Archived Outdoors

WNC claims two of 2020’s three most visited National Park units

Even during January this year, visitors crowd the space at Laurel Falls. NPS photo Even during January this year, visitors crowd the space at Laurel Falls. NPS photo

Despite the pandemic — or perhaps because of it — Western North Carolina was home to two of the nation’s three most visited National Park Service units in 2020.

Last year, the Blue Ridge Parkway recorded 14.1 million visits, making it the nation’s most-visited unit, while the Great Smoky Mountains National Park received 12.1 million visits, making it the third most-visited unit and far-and-away the most visited National Park, claiming quadruple the number of visits of second-place Yellowstone National Park, with 3.8 million.

“I’m proud of our staff and partners who worked diligently to develop COVID-safe protocols that enabled us to safely provide access to the park during a time when people were desperate to spend time in this special place for healing and refuge,” said Smokies Superintendent Cassius Cash. “But, this increase in use didn’t come without a cost. Visitors experienced even more congestion, the busiest places in the park became even busier, and visitors often left behind litter and damaged roadsides from out-of-bounds parking.”

While both the Parkway and the Smokies recorded lower visitation numbers in 2020 than in 2019, the parks were actually much busier during the height of the season. Both parks enacted significant and lengthy closures at the beginning of the pandemic, but once they reopened, people came in record numbers.

Between June and December, when most Smokies roads were open, the park had one million more visits than during the same time period in 2019 and 2.3 million more visits than the ten-year average for that time period. The park set individual monthly visitation records for each month August through December, with November visitation coming in 28.2 percent higher than November 2019. Roads, trails, frontcountry campgrounds and backcountry campsites were all busier than normal. Once frontcountry campgrounds opened in September, use increased more than 33 percent for the remainder of the year over the same time period in 2019. In the backcountry, June through December camping increased 47 percent over the same time period in 2019.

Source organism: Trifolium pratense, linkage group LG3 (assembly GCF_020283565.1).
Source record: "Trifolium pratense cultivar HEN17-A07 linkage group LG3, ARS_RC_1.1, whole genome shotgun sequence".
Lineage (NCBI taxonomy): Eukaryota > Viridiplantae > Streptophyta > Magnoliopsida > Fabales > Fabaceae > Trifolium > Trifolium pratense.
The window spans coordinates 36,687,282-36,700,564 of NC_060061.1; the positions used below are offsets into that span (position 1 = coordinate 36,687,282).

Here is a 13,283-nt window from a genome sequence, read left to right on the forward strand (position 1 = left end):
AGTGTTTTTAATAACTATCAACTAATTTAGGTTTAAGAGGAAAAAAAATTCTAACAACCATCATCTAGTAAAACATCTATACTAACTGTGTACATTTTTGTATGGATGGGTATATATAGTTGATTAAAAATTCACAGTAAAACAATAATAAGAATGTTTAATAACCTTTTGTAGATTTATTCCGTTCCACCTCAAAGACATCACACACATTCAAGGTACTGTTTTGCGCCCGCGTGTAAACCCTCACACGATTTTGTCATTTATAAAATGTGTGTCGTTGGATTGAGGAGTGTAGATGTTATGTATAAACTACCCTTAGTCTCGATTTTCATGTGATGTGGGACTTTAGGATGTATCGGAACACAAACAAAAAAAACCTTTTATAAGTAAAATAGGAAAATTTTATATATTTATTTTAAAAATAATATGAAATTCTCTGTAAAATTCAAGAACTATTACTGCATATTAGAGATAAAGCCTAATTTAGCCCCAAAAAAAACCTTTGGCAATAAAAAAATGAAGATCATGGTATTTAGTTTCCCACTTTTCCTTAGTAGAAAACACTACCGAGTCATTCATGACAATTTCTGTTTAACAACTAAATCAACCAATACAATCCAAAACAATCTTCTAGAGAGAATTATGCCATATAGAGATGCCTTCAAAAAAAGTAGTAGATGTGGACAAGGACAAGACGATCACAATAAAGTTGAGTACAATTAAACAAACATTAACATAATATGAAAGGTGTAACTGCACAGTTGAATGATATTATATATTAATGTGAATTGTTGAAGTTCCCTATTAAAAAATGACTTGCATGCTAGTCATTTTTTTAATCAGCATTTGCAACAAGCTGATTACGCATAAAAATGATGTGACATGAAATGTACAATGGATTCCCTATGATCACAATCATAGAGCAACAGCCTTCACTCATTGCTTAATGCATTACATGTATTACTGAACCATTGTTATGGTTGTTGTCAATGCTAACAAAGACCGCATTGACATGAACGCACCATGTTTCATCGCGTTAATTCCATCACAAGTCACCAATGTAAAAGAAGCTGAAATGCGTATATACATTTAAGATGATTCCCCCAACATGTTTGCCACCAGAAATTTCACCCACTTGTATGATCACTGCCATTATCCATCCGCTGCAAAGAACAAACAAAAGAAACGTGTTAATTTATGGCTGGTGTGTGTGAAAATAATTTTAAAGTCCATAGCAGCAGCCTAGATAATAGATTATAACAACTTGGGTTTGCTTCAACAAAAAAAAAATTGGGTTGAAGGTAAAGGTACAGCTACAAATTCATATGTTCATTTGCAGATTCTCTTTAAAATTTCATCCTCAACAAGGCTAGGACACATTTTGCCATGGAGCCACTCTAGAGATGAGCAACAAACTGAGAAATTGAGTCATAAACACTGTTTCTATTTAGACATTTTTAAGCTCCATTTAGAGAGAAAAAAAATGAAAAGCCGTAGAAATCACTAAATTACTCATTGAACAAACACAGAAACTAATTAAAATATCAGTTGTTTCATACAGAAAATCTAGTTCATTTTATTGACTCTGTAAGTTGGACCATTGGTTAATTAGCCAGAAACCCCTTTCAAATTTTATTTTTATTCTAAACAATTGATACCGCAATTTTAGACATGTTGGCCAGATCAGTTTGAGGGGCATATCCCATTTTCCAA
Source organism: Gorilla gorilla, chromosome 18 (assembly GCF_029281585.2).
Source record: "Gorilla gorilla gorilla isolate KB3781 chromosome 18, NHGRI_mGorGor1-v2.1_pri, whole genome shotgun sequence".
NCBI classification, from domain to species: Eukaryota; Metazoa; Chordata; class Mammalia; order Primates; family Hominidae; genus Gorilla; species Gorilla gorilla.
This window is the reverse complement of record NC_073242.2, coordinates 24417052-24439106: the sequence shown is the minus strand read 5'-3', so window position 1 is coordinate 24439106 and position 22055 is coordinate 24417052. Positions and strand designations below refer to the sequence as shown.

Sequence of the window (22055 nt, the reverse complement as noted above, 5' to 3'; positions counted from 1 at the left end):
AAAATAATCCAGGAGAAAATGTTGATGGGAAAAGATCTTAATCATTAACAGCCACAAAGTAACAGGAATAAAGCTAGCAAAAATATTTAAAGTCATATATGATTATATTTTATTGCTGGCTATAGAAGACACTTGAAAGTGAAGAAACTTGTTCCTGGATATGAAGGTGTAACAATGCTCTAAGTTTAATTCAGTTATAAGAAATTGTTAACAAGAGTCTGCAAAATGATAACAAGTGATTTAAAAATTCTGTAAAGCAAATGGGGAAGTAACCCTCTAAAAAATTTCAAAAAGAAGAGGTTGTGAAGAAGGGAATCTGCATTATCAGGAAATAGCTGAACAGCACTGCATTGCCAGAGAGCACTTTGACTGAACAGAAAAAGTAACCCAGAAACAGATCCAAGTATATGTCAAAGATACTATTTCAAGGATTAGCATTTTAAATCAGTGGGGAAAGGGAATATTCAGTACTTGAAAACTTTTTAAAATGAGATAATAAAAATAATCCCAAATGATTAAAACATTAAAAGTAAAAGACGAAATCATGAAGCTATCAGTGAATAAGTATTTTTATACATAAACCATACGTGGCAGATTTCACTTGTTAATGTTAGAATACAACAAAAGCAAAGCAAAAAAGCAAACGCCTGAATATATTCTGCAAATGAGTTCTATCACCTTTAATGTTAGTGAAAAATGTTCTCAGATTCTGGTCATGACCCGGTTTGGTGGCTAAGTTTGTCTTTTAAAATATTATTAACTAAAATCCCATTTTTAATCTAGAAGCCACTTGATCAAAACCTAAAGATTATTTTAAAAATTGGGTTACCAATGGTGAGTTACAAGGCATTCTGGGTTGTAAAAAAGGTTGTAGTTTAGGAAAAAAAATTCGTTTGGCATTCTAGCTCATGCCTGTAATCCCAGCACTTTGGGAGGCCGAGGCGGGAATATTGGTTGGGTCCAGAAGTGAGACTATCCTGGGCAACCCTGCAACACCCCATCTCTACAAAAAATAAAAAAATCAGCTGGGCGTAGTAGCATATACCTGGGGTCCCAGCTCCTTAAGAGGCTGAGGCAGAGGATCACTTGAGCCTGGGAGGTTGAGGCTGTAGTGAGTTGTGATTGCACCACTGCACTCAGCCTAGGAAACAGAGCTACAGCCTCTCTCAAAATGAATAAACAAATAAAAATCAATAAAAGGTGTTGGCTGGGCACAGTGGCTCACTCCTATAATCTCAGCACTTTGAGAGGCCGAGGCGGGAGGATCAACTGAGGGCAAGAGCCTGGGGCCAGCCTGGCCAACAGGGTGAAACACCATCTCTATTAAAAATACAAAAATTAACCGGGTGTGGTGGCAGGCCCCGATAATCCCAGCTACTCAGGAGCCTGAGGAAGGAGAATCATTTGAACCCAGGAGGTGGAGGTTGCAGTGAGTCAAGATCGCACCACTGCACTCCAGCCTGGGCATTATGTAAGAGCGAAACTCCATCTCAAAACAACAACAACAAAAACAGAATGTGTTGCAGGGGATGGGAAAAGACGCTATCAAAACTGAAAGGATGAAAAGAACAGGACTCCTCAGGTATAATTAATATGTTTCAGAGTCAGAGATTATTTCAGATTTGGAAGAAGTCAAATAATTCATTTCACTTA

The Oconaluftee entrance in Cherokee saw a smaller share of this increase, with overall visitation through that entrance falling 11 percent compared to 2019, while the Gatlinburg entrance had 6.5 percent fewer visits than the previous year. Outlying areas of the Smokies actually saw a 0.9 percent increase over 2019, despite the spring closure, and the Townsend entrance, which serves Cades Cove, marked a 2.1 percent increase.

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The surge follows a 20-year trend of increasing visitation in the Smokies. Over the last year, park managers have been working with local communities and visitors to discuss the challenges posed by this heightened level of use and to discuss possible solutions for the years ahead.

While many sections of the 469-mile Blue Ridge Parkway saw a marked decrease in annual visitation compared to 2019 — including a park-wide decrease of 6 percent for the year as a whole— the Parkway’s southern end in WNC saw a huge jump, despite nearly two months of complete closure. The U.S. 441 entrance recorded 192,209 visits last year, a 37.1 percent jump from 2019. The U.S. 23/74 entrance at Balsam Gap saw a 35.7 percent increase, the U.S. 19 entrance at Soco gap saw a 33.6 percent increase and the N.C. 215 entrance saw a 26.5 percent increase. The entrance at U.S. 276 saw a smaller but still significant 14.2 percent increase.

“The 2020 visitation reminds us that the Parkway’s 1930s design approach, to maximize scenic views and recreational access, continues to be relevant today for those looking for respite and renewal,” said Blue Ridge Parkway Acting Superintendent Alexa Viets.

For in-depth park statistics, visit


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